The North East England devolution referendum was an all postal ballot referendum that took place on 4 November 2004 throughout North East England on whether or not to establish an elected assembly for the region. Devolution referendums in the regions of Northern England were initially proposed under provisions of the Regional Assemblies (Preparations) Act 2003. Initially, three referendums were planned, but only one took place. The votes concerned the question of devolving limited political powers from the UK Parliament to elected regional assemblies in North East England, North West England and Yorkshire and the Humber respectively. Each were initially planned to be held on 4 November 2004, but on 22 July 2004 the planned referendums in North West England and in Yorkshire and the Humber were postponed, due to concerns raised about the use of postal ballots, but the referendum in North East England was allowed to continue, particularly as it was assumed that the region held the most support for the proposed devolution.
|Location||North East England|
Results by local authority
On 4 November 2004, voters in the North East rejected the proposal, in an all-postal ballot, by 77.9% to 22.1%, on a turnout of 48%. Every council area in the region had a majority for "no". The referendum was held in what was at the time arguably Labour's strongest region within the United Kingdom which included at the time the then Prime Minister Tony Blair's own constituency in Sedgefield. The defeat marked the end of the Labour Government's policy of devolution for England, and the other proposed referendums for the North West and for Yorkshire and the Humber were dropped indefinitely. This would also be the last major devolution referendum to be held in any part of the United Kingdom under the Labour Government of 1997–2010.
The campaign against the proposed Assembly was successfully led by local businessman John Elliott, who argued that the institution would have no real powers and that it would be a "white elephant" and too centric to Newcastle upon Tyne.
It was the first major referendum to be held in any part of the United Kingdom which was conducted and overseen by the Electoral Commission after its establishment in 2000 under the Political Parties, Elections and Referendums Act 2000.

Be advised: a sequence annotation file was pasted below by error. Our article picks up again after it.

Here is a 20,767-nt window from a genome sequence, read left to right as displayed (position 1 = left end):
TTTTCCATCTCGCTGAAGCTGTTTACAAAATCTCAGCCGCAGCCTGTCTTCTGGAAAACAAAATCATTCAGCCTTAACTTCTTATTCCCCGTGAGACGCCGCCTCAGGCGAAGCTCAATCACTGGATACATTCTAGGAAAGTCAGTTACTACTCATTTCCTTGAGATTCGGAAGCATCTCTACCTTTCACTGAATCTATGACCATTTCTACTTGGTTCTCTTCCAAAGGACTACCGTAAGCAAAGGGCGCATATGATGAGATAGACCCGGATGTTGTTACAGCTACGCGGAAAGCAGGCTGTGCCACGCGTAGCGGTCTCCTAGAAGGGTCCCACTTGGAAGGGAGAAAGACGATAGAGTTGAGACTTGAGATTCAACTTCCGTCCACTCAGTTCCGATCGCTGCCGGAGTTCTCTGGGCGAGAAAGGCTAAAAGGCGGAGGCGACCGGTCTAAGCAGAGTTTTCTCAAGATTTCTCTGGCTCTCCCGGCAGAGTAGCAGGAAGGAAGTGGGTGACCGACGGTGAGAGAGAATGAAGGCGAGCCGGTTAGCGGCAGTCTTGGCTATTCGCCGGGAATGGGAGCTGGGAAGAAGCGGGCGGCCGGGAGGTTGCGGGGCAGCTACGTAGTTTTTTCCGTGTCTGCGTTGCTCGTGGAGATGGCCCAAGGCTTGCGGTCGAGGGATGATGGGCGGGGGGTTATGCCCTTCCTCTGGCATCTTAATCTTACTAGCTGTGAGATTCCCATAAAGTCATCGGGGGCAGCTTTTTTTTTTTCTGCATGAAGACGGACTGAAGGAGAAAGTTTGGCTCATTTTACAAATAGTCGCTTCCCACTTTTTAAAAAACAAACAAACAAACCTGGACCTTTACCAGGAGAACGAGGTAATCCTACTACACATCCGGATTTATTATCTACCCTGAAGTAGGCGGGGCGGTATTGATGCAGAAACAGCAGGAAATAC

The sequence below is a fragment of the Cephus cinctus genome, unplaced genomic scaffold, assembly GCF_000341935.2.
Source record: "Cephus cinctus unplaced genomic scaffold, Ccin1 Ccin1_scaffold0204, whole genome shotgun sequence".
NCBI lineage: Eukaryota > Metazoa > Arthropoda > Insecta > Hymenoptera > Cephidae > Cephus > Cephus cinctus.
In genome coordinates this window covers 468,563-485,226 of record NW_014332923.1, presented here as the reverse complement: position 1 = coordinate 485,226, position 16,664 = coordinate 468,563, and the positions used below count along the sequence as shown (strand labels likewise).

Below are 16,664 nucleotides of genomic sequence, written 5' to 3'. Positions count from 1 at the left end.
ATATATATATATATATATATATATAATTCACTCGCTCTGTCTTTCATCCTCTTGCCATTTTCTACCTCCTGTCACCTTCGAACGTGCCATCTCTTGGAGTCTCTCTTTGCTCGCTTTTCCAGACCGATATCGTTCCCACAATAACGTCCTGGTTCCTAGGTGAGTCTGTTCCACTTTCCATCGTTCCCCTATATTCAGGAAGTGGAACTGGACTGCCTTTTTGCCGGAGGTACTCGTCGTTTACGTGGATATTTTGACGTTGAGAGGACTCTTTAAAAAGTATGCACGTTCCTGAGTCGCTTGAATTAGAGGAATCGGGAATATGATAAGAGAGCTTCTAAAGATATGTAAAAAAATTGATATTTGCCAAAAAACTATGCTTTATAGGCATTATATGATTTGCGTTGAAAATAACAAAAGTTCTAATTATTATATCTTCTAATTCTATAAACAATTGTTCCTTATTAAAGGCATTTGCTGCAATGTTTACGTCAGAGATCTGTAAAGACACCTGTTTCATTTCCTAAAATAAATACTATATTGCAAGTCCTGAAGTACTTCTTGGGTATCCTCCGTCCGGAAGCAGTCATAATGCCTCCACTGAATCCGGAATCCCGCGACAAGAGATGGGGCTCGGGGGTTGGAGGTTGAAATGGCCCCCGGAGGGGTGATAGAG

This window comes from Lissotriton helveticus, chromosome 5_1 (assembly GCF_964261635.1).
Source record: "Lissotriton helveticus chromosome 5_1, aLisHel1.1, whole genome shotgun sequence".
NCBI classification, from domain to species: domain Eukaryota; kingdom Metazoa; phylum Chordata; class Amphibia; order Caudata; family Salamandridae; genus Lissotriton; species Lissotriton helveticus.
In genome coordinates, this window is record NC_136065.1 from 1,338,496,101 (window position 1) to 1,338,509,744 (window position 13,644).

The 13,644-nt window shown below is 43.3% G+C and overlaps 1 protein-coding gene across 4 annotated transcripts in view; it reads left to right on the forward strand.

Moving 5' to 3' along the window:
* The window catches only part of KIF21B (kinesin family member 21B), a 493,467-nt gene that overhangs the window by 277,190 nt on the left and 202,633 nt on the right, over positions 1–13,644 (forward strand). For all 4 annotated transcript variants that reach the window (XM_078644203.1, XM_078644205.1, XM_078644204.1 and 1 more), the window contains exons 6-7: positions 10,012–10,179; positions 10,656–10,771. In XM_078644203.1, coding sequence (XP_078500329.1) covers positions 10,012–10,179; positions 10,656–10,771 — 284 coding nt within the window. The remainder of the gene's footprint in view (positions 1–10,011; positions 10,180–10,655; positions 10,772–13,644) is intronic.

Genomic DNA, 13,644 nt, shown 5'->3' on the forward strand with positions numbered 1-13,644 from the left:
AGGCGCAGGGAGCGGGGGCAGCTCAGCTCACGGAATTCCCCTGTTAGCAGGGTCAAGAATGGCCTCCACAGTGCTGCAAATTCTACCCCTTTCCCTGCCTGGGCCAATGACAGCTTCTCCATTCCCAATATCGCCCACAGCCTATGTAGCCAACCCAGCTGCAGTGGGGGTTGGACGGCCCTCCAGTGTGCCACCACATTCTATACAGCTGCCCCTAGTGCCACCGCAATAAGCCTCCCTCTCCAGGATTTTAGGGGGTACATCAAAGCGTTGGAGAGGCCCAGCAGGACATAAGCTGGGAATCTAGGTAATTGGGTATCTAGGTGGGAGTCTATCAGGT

The Labour government attempted to introduce directly elected English regional assemblies. The London Assembly was the first of these, established following a referendum in 1998, in which public and media attention was focused principally on the post of Mayor of London.
Voters were asked whether they wanted an elected regional assembly to be created for their region. The structure and powers of elected regional assemblies was outlined in a Draft Regional Assemblies Bill presented to Parliament by Deputy Prime Minister John Prescott in July 2004.
The draft bill proposed the following structure:
- The assembly would be a body corporate with a distinct legal identity.
- Each assembly would be composed of between 25 and 35 assembly members elected by the additional member system.
- The assembly would select one member as the chairman and another as deputy chairman to preside over its debates.
- The assembly would have an Executive (cabinet) composed of a Leader and between two and six Executive Members.
The draft bill would have given the assemblies the following powers:
- Promotion of economic development
- Promotion of social development
- Promote health, safety and security
- Reduce health inequalities
- Enhance individual participation in society
- Improve the availability of good housing
- Improve skills and the availability of training
- Improve the availability of cultural and recreational activities
- Improvement and protection of the environment
- Additional functions and duties that the Secretary of State thinks appropriate
Local government reorganisationEdit
The creation of regional assemblies was to be tied to abolition of the existing two-tier structure for local government in these regions; and its replacement with a uniform system of unitary authorities. In areas that had two-tier government (Cheshire, County Durham, Cumbria, Lancashire, North Yorkshire, Northumberland), voters were to be asked which pattern of unitary government they would like to see.
Two options were proposed by the Boundary Committee for each county in the review area – generally consisting of a single unitary authority for the entire county, or a break-up into smaller authorities which are larger than the existing districts. It was recommended that ceremonial counties be left untouched in most cases. This recommendation was broadly (with one minor alteration in West Lancashire) accepted by the Office of the Deputy Prime Minister.
Voting was to take place on a per-county council-area basis, except that the Cumbria and Lancashire votes would have been run as one – since it would be impossible to have option 1 in one and option 2 in another.
Any changes as a result of the North East referendum would probably have come into effect on 1 April 2006 – to give time for preparation, and taking into account 1 April as the traditional day of local government reform in the UK.
In Lancashire and Cumbria the proposals for multiple unitary authorities were very similar to those proposed by the Redcliffe-Maud Report in 1969. This proposed authorities for North Cumbria based in Carlisle, and one for Morecambe Bay covering Barrow-in-Furness and Lancaster for the north of the region. In central Lancashire there were to be divided into four authorities based on Blackpool, Preston, Blackburn and Burnley. The area of West Lancashire was to be given to Merseyside and included with Southport in a district.